Reining in Regulators
By Rep. Kristi Noem
July 31, 2015
$1.88 trillion – that’s how much federal regulations cost hardworking Americans overall in 2014 alone. $14,976 – that’s how much, on average, those regulations cost each of us individually. 500 – that’s approximately how many new regulations costing more than $100 million annually have gone into effect since President Obama took office. No matter how you add the numbers up, it is too much. This administration and the federal bureaucracy it controls must be reined in. Period.
On July 29, the House of Representatives passed legislation that aims to provide more congressional oversight over the federal regulatory process. More specifically, the REINS Act, which is legislation I cosponsored, would require Congress to approve any regulation that costs the economy more than $100 million annually. That may seem like a high bar, but approximately 80 regulations would have tripped that threshold last year alone.
A number of these regulations are derived by the EPA. For instance, last June, the EPA released new greenhouse gas emission standards that apply to new as well as existing power plants. According to an October 2014 study by NERA Economic Consulting, the EPA’s proposal could cost consumers and businesses as much as $41 billion per year. Additionally, the Heritage Foundation estimates that by 2030, the costs could rise to a total income loss of more than $7,000 per person.
We all want to preserve our environment for future generations, but in a state like South Dakota, the costs associated with a regulation like this could prove devastating. Families in South Dakota that earn less than $50,000 per year already spend one-fifth of their after-tax income on energy costs, which is double the national average. Many can’t afford to pay even more.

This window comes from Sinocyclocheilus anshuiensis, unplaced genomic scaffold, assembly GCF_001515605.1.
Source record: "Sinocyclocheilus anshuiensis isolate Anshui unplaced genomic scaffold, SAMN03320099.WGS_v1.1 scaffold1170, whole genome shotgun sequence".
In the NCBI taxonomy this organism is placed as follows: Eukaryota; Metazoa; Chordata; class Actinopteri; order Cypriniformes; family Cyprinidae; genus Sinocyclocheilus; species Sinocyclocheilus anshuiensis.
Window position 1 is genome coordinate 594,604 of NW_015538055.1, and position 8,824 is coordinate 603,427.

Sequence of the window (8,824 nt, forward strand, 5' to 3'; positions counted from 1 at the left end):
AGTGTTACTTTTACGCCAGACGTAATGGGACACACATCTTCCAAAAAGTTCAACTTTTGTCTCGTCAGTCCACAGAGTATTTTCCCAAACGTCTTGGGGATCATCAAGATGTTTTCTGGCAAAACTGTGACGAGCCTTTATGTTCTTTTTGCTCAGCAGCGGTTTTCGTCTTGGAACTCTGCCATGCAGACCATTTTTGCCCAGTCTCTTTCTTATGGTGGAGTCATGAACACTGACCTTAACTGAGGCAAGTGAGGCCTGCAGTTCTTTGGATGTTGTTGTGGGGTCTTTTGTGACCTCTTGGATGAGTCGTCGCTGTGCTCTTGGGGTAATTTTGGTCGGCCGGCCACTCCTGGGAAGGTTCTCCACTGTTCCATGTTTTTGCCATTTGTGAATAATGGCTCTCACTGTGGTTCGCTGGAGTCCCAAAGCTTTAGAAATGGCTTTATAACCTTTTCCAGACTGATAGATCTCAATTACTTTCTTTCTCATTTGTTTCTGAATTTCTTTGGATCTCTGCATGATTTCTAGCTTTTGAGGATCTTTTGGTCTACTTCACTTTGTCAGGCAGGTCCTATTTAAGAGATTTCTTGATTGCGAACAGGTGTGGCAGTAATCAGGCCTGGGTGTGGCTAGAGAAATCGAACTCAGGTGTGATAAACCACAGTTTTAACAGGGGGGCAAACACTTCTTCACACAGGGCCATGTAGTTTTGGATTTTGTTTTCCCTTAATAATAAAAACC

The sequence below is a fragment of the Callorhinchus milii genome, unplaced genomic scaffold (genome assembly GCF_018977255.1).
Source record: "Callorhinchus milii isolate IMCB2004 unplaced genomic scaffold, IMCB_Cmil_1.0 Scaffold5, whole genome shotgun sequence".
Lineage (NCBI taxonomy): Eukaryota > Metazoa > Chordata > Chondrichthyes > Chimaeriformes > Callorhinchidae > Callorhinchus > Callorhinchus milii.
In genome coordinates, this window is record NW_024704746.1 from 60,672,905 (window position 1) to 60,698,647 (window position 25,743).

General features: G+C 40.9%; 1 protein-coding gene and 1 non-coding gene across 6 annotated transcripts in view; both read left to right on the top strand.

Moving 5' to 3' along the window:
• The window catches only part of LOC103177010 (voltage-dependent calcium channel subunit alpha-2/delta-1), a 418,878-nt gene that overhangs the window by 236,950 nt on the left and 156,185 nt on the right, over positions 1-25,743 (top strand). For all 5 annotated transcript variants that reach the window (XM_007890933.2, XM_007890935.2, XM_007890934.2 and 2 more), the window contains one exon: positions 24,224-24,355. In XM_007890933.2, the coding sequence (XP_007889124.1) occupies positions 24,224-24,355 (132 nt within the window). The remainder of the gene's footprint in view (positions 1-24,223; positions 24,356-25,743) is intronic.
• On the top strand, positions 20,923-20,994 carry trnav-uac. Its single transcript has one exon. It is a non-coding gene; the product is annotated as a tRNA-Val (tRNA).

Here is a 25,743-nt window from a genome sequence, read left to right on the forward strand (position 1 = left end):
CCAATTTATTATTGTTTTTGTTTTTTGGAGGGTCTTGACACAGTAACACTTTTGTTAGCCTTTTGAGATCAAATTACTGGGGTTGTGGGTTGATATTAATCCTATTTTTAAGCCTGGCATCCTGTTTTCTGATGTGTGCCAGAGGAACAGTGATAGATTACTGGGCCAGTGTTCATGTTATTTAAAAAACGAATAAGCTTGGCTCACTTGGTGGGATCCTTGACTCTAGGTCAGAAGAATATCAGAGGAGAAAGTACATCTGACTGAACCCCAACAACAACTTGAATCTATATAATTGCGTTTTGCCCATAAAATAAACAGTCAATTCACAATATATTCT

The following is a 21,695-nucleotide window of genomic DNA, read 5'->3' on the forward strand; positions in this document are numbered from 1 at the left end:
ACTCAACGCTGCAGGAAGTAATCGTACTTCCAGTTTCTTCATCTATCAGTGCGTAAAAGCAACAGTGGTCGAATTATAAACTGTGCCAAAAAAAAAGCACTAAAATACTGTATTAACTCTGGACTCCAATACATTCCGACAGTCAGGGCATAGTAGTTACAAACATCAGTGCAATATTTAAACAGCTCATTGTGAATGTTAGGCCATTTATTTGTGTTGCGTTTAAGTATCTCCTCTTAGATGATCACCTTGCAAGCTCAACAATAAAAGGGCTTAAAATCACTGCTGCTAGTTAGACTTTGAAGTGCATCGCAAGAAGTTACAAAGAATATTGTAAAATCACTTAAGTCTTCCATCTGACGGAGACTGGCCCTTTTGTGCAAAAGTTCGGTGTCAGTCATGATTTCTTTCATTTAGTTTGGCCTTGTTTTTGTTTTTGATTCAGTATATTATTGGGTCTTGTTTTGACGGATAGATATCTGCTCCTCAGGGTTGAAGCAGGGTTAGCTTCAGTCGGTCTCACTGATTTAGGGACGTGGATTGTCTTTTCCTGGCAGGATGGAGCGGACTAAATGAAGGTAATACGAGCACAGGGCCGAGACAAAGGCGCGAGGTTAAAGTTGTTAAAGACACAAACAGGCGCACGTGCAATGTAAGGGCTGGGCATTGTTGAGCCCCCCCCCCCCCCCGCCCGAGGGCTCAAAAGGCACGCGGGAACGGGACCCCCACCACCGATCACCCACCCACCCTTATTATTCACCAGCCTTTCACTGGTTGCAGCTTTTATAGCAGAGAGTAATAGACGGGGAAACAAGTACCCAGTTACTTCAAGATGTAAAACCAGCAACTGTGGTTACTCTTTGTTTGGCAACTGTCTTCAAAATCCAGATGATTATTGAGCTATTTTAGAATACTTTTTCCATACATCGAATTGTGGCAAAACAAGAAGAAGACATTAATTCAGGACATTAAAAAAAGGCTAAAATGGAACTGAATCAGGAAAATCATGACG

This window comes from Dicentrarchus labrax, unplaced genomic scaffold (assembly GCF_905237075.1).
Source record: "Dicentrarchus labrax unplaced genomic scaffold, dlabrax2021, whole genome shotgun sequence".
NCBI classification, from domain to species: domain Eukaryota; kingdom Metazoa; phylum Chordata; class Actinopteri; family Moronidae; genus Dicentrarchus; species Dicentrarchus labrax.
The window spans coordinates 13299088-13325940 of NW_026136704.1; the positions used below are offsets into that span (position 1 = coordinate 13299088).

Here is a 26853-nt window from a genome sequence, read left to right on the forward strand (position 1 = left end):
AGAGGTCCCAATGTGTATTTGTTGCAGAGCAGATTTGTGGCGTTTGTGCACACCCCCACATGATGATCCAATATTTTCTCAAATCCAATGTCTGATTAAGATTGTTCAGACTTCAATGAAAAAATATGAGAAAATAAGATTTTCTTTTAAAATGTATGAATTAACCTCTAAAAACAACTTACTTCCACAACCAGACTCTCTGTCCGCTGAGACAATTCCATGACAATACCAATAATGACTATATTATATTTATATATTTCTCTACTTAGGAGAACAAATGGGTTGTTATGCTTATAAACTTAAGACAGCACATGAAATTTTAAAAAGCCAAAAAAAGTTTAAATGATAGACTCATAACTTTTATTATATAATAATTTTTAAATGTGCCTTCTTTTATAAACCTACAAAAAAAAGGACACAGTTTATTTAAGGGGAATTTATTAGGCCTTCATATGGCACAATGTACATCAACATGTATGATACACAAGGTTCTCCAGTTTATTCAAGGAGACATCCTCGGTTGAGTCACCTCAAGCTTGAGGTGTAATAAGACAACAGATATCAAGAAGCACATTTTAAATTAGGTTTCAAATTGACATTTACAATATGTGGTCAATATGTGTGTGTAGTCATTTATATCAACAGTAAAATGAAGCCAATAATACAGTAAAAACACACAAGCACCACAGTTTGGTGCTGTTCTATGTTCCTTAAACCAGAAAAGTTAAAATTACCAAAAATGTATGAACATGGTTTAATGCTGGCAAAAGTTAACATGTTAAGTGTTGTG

Of course, the EPA’s upcharges don’t end there. I’ve heard from many South Dakotans about their concerns with a new “Waters of the U.S.” definition that the EPA released. It grossly expands the agency’s reach, giving them regulatory authority over many streams, ditches, sloughs, and even areas that are only wet seasonally. The expanded authority would empower them to fine property owners tens of thousands of dollars per violation – per day.
The EPA is eager to utilize this authority too. Last year – before the expansion was finalized – the agency threatened to go after a Wyoming farmer for digging a stock dam on his own property. He explains they threatened a $75,000-a-day fine. After heavy pressure from Wyoming’s congressional delegation, the EPA backed down. Even so, no farmer, rancher, or citizen should have to endure those unnecessary headaches at the hand of an overzealous federal agency. I share concerns that this story won’t be the last.
Federal regulators shouldn’t be able to operate in a bubble. It’s time they are forced to think twice before finalizing ill-considered, needlessly costly and simply unnecessary regulations. That is what the REINS Act intends to do. I’m hopeful we can see this necessary legislation move forward in the Senate and make its way to the President’s desk. You deserve greater accountability.